My Achilles Tendon Rupture MRI

My Achilles Tendon Rupture MRI.
My Achilles Tendon Rupture MRI.

After I had my first ever MRI in October 2013 in order to check whether I had fully ruptured my achilles tendon, I asked the imaging center for a copy. They gave me around 20 different images on a CD, and I have pasted the most relevant of these below. Note that my MRI cost around $1,500, and I was responsible for around $650 of that after insurance covered the rest. I have since considered starting my own imaging center as it seems like the easiest way in the world to get rich, but am lacking the motivation and start-up capital for now:-(

For more details, see my achilles tendon rupture diary.

I supposedly had a 1.2 centimeter (cm) long full rupture of my achilles tendon, 7 cm above the  calcaneal (heel) insertion of the tendon. Interestingly, most achilles tendon ruptures occur between 2 cm to 6 cm above the calcaneal insertion (an area called the “watershed zone”) where the blood supply is poorest. According to some experts, ruptures higher than this heal faster due to a superior blood supply.

In fact, when an achilles tendon rupture is too high and close to the calf muscle, even pro-surgery American doctors usually recommend non-surgical conservative treatment. It is not a good idea to try to stitch tendon to muscle. I have read a number of blogs where people with very high ruptures near the calf muscle healed really well via non-surgical treatment. In my case, since the rupture was just 1 centimeter above the watershed zone, my doctor felt that was a good thing insofar as healing potential and speed of healing went.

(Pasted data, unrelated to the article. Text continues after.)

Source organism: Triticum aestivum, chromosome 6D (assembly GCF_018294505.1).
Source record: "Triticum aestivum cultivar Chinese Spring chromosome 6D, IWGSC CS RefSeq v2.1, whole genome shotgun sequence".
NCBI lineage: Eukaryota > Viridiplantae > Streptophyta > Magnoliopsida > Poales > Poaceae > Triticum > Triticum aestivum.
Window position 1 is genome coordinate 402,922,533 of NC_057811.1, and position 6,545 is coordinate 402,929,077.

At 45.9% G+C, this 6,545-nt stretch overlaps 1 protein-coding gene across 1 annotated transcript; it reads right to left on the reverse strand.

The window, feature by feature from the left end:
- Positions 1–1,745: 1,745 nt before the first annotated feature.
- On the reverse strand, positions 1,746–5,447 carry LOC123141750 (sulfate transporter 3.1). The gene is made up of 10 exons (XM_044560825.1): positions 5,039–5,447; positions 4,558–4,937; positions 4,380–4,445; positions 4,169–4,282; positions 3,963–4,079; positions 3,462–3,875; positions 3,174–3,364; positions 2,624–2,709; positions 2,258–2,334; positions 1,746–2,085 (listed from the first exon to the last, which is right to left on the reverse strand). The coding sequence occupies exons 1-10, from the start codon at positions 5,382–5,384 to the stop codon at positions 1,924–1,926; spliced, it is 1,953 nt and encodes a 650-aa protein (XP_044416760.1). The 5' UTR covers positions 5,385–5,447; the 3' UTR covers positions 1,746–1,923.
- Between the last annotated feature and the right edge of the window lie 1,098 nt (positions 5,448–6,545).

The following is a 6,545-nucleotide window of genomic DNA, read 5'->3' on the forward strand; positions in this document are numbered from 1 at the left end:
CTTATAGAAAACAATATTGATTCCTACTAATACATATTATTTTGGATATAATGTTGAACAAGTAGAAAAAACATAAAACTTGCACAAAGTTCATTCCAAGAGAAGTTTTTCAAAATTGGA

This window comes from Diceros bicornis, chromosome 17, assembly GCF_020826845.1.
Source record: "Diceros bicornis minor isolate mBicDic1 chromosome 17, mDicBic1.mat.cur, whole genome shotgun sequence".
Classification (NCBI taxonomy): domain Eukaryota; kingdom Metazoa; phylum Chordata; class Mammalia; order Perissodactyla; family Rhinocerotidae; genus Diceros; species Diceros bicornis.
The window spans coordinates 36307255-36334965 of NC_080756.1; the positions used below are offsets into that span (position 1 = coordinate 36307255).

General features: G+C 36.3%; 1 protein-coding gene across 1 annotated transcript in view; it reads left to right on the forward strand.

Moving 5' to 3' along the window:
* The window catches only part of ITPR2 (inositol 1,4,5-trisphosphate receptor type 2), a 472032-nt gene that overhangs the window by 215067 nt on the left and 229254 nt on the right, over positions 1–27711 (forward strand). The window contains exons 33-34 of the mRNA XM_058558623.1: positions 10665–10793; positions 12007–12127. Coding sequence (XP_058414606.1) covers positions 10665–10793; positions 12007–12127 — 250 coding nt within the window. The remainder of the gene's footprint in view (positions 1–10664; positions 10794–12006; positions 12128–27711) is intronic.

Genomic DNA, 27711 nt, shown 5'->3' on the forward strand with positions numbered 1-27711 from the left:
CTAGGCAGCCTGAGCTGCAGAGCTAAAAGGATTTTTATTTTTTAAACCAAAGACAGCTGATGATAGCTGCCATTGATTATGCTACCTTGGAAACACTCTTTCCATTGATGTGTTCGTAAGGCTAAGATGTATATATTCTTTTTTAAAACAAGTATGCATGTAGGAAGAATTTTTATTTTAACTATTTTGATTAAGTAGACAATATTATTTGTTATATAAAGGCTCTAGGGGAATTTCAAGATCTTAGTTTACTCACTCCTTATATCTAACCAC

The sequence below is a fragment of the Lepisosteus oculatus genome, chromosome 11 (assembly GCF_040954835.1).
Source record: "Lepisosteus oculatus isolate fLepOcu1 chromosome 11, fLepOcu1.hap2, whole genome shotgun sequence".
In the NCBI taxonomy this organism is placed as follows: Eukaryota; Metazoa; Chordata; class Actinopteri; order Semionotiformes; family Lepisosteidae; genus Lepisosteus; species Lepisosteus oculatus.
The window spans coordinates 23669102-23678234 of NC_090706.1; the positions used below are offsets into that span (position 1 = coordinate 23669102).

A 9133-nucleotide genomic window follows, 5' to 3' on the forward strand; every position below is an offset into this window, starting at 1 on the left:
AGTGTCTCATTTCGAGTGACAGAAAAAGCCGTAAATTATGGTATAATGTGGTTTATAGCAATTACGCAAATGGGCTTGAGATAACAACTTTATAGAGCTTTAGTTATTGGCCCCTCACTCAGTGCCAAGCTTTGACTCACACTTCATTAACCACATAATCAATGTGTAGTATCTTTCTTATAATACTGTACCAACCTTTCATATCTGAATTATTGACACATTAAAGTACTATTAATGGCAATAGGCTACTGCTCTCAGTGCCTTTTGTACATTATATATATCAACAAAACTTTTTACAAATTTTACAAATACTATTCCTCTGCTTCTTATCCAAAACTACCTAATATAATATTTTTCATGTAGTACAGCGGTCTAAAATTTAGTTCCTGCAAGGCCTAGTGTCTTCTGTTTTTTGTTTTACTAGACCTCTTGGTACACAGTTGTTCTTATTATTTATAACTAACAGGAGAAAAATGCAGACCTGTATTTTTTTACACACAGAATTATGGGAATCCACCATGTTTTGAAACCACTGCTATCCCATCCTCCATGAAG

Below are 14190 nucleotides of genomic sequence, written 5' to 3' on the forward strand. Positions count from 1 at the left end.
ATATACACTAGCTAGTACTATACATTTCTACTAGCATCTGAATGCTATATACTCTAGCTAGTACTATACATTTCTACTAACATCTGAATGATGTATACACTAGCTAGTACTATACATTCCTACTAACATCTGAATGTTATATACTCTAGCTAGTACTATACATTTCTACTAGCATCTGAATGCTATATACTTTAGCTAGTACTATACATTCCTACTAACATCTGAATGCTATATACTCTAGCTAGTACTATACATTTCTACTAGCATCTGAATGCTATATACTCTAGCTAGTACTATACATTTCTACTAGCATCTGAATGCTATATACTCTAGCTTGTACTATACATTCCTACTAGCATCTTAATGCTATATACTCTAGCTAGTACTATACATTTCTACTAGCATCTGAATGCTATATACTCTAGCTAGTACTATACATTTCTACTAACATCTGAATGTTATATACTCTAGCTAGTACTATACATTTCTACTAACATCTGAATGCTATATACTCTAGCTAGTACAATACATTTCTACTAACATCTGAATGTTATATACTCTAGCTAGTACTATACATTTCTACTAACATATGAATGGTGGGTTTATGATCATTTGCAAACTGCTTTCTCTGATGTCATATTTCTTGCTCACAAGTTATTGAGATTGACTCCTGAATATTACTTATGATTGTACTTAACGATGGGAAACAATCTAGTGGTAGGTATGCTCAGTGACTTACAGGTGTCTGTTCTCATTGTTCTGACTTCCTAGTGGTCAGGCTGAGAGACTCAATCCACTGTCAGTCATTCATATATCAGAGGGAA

Among the various MRI images of my lower leg, several supposedly showed some pre-existing tendinosis, which is quite common in those who rupture their achilles tendon. My doctor said that the blood flow around my lower legs was good. One day I will try to make a radiologist friend who can show me where on my numerous MRI images I can see the pre-existing tendinosis and good blood flow.

Prior to my sudden rupture, I had never suffered from any kind of tendon pain to indicate any issues with the tendon such as tendinosis, and this is also quite common for most people who have this injury (i.e., there is no indication whatsoever that you are at risk of suffering from it).

In the MRI image at the top of this page, the exact area of rupture is depicted via a white arrow. An intact achilles tendon is usually represented by a long thin sold black strip. Any white area in place of solid black within that strip is usually a sign of a rupture. It is a bit unusual that despite my only getting the MRI done 10 days after rupture, the gap in tendon edges was only 1.2 cm long. During those 10 days, I was very active and walking (albeit with a slight limp), driving and even climbing and coming down stairs on several occasions. I was lucky that the gap did not widen. You can click on the image to enlarge it.

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